Posted Thursday, 15 September 2011 01:00
The DWR presents yearly awards to its employees and associates.
WEST JORDAN — Sixteen Division of Wildlife Resources employees were honored recently for their work to help Utah's wildlife.
The employees received their honors at the division's Annual Awards Banquet. The banquet was held Sept. 7 at Gardner Village in West Jordan.
Three awards from DWR Director Jim Karpowitz were among the awards presented that night.
Employee of the Year
After 33 years of outstanding and dedicated service, Ron Hodson will retire on Sept. 16
But he'll leave the DWR with a nice going-way present — the Employee of the Year Award.
The award is given annually to the agency's outstanding employee.
Even though he's a resident of Syracuse, hunters and anglers in southeastern Utah know Hodson well. He spent 29 years in that part of the state.
Hodson started his career as a conservation officer. In addition to protecting the state's wildlife by enforcing the state's wildlife laws, Hodson helped sportsmen and wildlife in southeastern Utah by transplanting big game animals, stocking fish and helping with habitat projects.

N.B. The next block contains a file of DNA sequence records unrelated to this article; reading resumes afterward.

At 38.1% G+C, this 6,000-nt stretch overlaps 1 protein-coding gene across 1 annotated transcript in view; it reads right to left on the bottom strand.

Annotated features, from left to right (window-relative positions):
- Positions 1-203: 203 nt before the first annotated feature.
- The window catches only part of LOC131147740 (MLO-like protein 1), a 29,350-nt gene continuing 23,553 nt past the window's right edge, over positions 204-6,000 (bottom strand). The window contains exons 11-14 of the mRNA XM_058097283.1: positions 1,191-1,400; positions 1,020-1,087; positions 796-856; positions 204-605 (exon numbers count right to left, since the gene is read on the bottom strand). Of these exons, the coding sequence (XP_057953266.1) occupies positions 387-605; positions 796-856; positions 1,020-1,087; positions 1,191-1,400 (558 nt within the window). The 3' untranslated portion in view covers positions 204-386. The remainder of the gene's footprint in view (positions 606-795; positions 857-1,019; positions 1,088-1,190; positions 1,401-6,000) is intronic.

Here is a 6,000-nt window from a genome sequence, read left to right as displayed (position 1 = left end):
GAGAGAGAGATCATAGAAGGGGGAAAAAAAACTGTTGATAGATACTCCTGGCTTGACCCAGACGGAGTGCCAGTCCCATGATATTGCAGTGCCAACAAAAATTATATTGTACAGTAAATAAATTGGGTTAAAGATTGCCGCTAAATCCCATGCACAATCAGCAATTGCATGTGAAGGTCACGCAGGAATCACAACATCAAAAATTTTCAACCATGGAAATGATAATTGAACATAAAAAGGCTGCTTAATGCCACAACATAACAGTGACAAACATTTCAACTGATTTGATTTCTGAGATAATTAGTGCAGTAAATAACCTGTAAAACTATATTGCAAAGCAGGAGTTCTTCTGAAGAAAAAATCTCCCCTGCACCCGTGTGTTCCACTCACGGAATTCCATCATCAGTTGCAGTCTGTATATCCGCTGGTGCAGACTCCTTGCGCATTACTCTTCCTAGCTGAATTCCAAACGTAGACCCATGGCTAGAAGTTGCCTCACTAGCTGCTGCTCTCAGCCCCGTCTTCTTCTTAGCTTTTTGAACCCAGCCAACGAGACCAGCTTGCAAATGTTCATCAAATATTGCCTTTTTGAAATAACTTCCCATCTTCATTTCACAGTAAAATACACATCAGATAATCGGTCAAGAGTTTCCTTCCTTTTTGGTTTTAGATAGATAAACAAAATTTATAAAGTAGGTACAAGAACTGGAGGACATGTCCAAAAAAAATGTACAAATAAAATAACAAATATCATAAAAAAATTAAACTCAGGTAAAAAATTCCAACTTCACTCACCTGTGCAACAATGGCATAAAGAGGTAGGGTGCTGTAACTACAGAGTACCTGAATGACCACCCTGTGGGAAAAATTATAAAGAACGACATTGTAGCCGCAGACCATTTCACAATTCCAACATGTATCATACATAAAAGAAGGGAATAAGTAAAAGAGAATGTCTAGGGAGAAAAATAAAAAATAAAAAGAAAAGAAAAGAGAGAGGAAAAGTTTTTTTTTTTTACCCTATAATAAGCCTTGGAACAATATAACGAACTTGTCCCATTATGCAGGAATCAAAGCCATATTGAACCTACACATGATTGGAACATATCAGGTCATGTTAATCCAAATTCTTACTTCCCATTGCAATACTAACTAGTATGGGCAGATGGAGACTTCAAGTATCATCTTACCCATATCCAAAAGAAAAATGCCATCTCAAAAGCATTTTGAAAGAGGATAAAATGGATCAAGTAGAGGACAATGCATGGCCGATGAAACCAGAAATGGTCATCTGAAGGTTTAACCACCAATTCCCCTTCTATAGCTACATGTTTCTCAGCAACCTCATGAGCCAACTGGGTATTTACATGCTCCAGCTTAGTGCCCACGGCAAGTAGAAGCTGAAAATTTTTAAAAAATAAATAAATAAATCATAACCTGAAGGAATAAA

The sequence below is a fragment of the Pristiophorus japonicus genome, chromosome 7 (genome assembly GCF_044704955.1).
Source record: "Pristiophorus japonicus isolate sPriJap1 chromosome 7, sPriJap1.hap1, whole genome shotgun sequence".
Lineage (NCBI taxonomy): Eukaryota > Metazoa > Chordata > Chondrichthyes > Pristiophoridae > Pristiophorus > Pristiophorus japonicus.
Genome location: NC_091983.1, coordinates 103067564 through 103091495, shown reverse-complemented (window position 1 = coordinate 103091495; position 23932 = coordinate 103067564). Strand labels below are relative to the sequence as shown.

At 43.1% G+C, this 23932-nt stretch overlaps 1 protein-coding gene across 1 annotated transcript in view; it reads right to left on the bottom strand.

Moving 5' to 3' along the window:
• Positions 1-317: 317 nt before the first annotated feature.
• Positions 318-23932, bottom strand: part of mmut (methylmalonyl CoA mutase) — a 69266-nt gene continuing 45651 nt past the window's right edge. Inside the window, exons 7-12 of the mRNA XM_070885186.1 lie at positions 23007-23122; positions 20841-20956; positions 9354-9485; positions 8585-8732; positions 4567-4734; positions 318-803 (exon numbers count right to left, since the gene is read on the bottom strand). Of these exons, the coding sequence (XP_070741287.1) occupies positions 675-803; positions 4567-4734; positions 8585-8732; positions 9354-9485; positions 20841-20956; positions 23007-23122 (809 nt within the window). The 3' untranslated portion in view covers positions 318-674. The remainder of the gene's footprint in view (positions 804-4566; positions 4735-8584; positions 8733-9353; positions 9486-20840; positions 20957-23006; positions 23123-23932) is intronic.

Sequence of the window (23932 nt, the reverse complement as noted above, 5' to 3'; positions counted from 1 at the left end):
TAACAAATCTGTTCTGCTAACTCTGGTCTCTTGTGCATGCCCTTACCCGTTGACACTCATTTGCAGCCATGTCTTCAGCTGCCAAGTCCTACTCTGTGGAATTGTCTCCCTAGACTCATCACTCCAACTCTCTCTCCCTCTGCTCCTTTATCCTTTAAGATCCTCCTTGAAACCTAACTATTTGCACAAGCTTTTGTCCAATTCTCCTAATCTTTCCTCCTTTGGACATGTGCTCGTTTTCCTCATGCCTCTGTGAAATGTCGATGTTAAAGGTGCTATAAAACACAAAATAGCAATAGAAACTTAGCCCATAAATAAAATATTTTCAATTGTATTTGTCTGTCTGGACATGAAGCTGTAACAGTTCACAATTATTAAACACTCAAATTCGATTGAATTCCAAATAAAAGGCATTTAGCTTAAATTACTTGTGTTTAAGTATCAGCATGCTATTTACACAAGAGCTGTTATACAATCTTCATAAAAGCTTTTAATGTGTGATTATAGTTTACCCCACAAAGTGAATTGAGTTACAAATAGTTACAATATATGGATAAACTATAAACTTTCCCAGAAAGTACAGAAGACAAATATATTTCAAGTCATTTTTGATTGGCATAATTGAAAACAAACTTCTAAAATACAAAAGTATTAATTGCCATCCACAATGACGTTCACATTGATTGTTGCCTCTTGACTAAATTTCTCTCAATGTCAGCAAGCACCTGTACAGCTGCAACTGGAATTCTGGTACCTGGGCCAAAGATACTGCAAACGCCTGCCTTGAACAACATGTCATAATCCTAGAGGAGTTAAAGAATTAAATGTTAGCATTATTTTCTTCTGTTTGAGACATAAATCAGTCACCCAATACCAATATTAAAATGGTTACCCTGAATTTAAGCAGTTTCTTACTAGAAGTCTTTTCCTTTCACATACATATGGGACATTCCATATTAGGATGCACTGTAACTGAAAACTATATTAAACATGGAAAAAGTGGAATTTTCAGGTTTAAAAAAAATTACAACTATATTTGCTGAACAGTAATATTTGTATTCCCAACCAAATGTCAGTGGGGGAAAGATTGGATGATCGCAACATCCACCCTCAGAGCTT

After serving several years as an enforcement officer, Hodson transitioned into a wildlife biologist position. Increasing the number of bison on the Henry Mountains and the number of mule deer on the Henry and Manti mountains are among his greatest accomplishments. Under his leadership, the number of bighorn sheep throughout southeastern Utah also increased.
Karpowitz, who served in the region with Hodson, said "it's impressive to compare what is there now to how things were 33 years ago."
After 29 years of service, Hodson moved to northern Utah to lead the agency's Northern Region as its supervisor. He's served as the regional supervisor in northern Utah for the past four years.
"You brought new energy to the region and showed the entire agency what can happen when leadership creates confident, competent people who own their performance," Karpowitz said. "Under your direction, the employees in the Northern Region transformed themselves into a highly productive, innovative team."
Director's Outstanding Service Award
As the DWR's private lands/public wildlife coordinator, Boyde Blackwell has a tough job — balancing the needs of wildlife and public hunters and anglers with the needs of private landowners.
And he does his job cheerfully, professionally and with a smile.
As he presented the Centerville resident with the Director's Outstanding Service Award for 2011, Karpowitz highlighted two reasons Blackwell received the award:
"The work he's done to open more private land to public hunters and anglers through Utah's Walk-In Access program.
"Recently, a new program under the federal Farm Bill gave states an opportunity to obtain federal funding to open even more private land to public hunters. Utah was one of the few states to receive any of that money.